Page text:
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ESTELL MANOR - The moment many people in the county have been waiting for finally arrived last week with the official opening of the Atlantic County Veterans Museum, located in the historic Daniel Estell house.

“I’m so happy it is finally open. I love history, museums and war history,” said Al Beuttl. He said he often had driven by the museum to see if it had opened yet and he was beginning to wonder if it ever would, but he is thankful that it is. For Beuttl, the Veterans Museum is an important player in preserving history.

“We are losing so much history,” he said.

It has taken years for the artifacts at the museum to be collected and donated. In fact, the Atlantic County Veterans Museum committee held numerous collection events throughout the county to gather all the various items, some of which date back to the Revolutionary War.

Yet, much to the delight of museum staff and volunteers, artifacts are still being donated. Not only is the museum still receiving artifacts, it has more items that are not even being displayed at the moment.

“We have received thousands of individual artifacts, in fact we are still cataloging,” said Cindy Mason-Purdie of the Atlantic County Office of Cultural and Heritage Affairs, who retired on Saturday. In order to do justice to all of the artifacts, Mason-Purdie says there are plans to rotate displays with different artifacts.

“It’s a massive task; we have been working on it for four years,” said Earl Cain, a volunteer at the museum and a member of the Sons of the American Revolution.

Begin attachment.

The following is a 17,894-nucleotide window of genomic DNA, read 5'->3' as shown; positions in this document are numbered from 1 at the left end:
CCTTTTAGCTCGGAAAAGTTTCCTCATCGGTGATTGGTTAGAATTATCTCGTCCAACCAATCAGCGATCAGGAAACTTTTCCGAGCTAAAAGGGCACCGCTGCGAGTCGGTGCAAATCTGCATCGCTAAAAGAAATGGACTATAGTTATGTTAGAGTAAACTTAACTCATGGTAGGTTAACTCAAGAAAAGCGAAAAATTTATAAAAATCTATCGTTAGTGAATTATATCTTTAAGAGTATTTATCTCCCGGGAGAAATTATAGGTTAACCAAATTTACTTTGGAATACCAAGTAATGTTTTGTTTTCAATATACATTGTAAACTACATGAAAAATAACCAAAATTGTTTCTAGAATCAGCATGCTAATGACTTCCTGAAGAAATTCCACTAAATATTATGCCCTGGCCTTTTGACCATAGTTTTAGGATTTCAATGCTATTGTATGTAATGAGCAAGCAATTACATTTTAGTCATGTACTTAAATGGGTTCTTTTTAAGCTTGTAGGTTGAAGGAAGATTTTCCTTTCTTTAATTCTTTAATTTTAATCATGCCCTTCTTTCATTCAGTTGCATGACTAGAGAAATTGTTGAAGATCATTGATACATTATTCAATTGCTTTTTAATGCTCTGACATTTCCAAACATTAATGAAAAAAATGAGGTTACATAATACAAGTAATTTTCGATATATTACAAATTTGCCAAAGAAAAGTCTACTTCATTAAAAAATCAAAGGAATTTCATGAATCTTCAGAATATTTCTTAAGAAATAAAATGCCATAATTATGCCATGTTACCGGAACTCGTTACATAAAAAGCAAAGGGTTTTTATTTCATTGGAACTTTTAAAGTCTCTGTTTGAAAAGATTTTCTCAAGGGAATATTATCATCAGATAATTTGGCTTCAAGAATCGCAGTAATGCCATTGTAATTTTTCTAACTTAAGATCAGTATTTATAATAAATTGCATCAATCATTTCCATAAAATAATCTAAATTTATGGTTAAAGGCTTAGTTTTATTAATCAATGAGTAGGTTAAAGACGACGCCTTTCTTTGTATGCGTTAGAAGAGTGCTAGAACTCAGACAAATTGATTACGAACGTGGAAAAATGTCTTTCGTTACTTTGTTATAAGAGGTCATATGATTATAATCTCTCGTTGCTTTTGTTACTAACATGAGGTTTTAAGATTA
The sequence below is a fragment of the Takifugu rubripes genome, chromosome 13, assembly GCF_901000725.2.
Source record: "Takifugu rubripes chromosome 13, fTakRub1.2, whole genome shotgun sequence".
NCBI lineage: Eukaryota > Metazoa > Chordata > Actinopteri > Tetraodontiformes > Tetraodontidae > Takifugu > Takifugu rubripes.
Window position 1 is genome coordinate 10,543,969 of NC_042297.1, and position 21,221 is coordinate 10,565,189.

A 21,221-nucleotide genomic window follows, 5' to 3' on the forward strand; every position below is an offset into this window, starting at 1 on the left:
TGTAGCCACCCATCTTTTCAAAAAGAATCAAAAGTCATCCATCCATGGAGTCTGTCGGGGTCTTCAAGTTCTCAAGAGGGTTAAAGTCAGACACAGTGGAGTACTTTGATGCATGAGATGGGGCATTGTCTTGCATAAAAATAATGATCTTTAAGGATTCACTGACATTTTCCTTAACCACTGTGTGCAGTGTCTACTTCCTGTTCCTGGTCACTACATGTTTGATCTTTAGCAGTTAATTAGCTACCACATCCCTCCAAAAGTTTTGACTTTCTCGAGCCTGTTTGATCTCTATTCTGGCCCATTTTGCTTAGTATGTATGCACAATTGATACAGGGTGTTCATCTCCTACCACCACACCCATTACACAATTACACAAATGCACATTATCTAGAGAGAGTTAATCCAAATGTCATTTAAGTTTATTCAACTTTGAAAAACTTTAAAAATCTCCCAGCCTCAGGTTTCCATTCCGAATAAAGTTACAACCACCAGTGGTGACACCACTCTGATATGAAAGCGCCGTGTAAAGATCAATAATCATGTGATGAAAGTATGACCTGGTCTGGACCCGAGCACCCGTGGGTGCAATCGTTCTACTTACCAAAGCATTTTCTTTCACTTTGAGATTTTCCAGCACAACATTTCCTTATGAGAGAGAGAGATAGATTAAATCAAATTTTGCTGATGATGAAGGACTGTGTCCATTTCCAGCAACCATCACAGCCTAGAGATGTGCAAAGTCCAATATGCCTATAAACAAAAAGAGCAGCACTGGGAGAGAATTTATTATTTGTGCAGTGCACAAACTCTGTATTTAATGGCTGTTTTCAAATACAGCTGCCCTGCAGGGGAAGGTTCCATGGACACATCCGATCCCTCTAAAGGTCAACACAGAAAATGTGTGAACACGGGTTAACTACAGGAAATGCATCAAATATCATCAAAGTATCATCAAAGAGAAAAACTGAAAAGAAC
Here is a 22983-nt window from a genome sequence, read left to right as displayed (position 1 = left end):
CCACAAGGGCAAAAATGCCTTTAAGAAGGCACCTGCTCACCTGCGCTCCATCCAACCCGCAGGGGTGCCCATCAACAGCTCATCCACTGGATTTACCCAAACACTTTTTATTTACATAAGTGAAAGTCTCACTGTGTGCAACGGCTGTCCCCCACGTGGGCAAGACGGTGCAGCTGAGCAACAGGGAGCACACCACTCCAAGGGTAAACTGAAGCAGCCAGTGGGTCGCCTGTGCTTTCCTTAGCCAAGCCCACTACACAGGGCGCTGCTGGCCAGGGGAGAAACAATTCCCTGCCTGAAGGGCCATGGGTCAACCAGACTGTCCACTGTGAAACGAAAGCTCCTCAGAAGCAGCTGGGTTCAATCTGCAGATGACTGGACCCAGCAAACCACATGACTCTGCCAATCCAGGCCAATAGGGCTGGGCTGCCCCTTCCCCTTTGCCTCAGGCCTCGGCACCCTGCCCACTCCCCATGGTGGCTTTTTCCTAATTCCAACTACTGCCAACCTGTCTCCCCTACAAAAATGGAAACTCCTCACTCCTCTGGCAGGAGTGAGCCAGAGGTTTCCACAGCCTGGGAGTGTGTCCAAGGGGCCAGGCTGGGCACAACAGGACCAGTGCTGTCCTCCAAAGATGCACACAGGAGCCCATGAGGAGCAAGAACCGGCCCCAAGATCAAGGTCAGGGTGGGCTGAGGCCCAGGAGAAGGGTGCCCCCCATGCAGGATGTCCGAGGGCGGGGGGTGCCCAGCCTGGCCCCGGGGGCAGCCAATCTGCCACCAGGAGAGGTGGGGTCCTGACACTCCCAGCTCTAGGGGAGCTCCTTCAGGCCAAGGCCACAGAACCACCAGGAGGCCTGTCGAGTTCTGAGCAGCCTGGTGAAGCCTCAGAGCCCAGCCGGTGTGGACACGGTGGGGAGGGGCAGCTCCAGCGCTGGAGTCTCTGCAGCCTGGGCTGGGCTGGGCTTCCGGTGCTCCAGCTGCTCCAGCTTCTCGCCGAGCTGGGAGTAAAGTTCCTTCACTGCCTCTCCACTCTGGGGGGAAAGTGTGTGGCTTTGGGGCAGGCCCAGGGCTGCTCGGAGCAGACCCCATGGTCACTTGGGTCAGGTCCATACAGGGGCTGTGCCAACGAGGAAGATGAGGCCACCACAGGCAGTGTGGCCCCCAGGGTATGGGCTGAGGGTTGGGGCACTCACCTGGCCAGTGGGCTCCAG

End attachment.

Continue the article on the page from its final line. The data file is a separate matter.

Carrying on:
The historical significance of the artifacts is enhanced by the historic house they are stored and displayed in.

“The building has been owned by the county for a long time,” said Mason-Purdie. The structure was built around 1832 and was owned by Daniel Estell, who owned the local glass works and was a well-known businessman. Both Mason-Purdie and Cain think one of the primary benefits of the house are the deep-set windows. The window depth, almost 30 inches, act as natural display cases.

“It’s humbling,” said Christopher Roeder, an Army veteran who served in Iraq during Operation Iraqi Freedom. Roeder decided to donate his uniform and other items to the museum so they would not be sitting in a closet. His donations have their own corner in the museum and are located on the second floor.

Numerous people were involved in the creation of the museum, including county employees and residents, historians and veterans. The Atlantic County Veterans Museum Committee also was formed in order to help bring the museum to fruition.

The museum is looking for volunteers who can help for at least three hours at a time. For adults who are interested in volunteering, please email vetsmuseum@aclink.org.

The Atlantic County Veterans Museum is located at 189 State Hwy Rt. 50 in Estell Manor, right next to the Atlantic County Park and Veterans Cemetery. The museum will be open Thursday-Saturday 10 a.m. to 4 p.m. The museum can be reached at (609) 909-5859.

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